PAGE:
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What do you think of this chapter? What do you think of Greaves and Myrvold's ideas and arguments? If you chose mostly disagree or utterly disagree for the poll, then on what specifically do you disagree with them?

I very much like the way Greaves and Myrvold explain and attempt to address what they call the Everettian evidential problem. This also meant making an argument regarding probability that does not assume Everettian Quantum Mechanics (EQM) or the Many World Interpretation (MWI). This sets it apart from the previous two chapters which both addressed probability in moderately different ways by the two Everettian sympathizers Saunders and Wallace. I had not considered the evidential significance of probability and the problems it arguably causes for EQM/MWI. I found there explanation of the apparent problem interesting and well-written and I found both their argument to nullify it and the paper as a whole to be well-structured and intriguing.

As with the other papers on probability, even though I do not accept EQM/MWI, I do not hold the probability issue against EQM. I think it is fine simply to reject the notion of a need to explain probability or assume any probability or chances exist beyond that stemming from everyday ignorance and assumptions of casual symmetry (e.g. that a die has even 'chances' of landing on any one side) which exist even in a deterministic universe. The Everettian evidential problem in a way could even be looked at -- philosophically speaking -- as a talking point of support for EQM since some of the assumptions that help support EQM such as the assumption that the universe is deterministic (i.e. that actual ontological probabilities based on truly random events do not exist) could be seen to solve the evidential problem. In other words, as a philosophical tactic it could be argued instead to simply say that indeed the issue of probability casts doubt on Quantum Mechanics all-together but not if one assumes the universe is deterministic. The authors in this chapter (and in slightly different ways in the previous two chapters) seemed to imply this point as another way of looking at it by emphasizing that they were only showing that EQM can explain probability at least as well as one-world interpretations. That of course leaves open what I am saying too which is that all Quantum Mechanics has that problem.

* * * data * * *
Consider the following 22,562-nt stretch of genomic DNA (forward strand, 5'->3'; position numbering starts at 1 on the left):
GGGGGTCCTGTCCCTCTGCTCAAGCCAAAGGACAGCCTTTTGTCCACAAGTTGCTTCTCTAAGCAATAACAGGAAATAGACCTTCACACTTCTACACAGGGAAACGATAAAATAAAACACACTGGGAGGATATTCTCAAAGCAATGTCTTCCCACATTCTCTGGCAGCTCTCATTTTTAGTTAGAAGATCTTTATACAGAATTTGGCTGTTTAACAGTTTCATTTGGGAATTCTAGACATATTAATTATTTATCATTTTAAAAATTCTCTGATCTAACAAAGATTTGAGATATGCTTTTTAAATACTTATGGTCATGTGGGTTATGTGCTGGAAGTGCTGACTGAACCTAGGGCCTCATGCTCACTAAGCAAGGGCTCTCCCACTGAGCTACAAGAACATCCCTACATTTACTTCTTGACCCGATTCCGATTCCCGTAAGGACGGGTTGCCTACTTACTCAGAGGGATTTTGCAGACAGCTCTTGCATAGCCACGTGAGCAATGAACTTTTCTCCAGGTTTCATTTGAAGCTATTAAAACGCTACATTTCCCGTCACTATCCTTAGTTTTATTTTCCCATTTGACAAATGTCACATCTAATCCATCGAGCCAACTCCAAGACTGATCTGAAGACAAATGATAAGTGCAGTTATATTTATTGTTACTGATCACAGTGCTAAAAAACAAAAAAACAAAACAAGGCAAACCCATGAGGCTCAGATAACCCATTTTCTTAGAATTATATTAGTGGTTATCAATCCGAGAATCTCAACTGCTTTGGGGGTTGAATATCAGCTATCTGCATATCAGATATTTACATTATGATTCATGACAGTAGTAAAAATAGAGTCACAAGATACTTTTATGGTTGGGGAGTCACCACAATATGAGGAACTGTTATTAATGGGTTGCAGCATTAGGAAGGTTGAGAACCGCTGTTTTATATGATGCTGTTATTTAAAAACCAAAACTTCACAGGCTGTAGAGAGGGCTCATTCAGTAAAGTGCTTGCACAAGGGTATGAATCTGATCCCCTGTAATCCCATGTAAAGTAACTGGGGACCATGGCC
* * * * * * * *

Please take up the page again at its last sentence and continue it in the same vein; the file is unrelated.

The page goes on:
What do you think?

In any case, for a refresher, here is the abstract of chapter 9:

Hilary Greaves and Wayne Myrvold wrote:Much of the evidence for quantum mechanics is statistical in nature. Relative frequency data summarizing the results of repeated experiments is compared to probabilities calculated from the theory; close agreement between the observed relative frequencies and calculated probabilities is taken as evidence in favour of the theory. The Everett interpretation, if it is to be a candidate for serious consideration, must be capable of doing justice to this sort of reasoning. Since, on the Everett interpretation, all outcomes with non-zero amplitude are actualized on different branches, it is not obvious that sense can be made of ascribing probabilities to outcomes of experiments, and this poses a prima facie problem for statistical inference. It is incumbent on the Everettian either to make sense of ascribing probabilities to outcomes of experiments in the Everett interpretation, or to find a substitute on which the usual statistical analysis of experimental results continues to count as evidence for quantum mechanics, and, since it is the very evidence for quantum mechanics that is at stake, this must be done in a way that does not presuppose the correctness of Everettian quantum mechanics. This requires an account of theory confirmation that applies to branching-universe theories but does not presuppose the correctness of any such theory. In this paper, we supply and defend such an account. The account has the consequence that statistical evidence can confirm a branching-universe theory such as Everettian quantum mechanics in the same way in which it can confirm a non-branching probabilistic theory.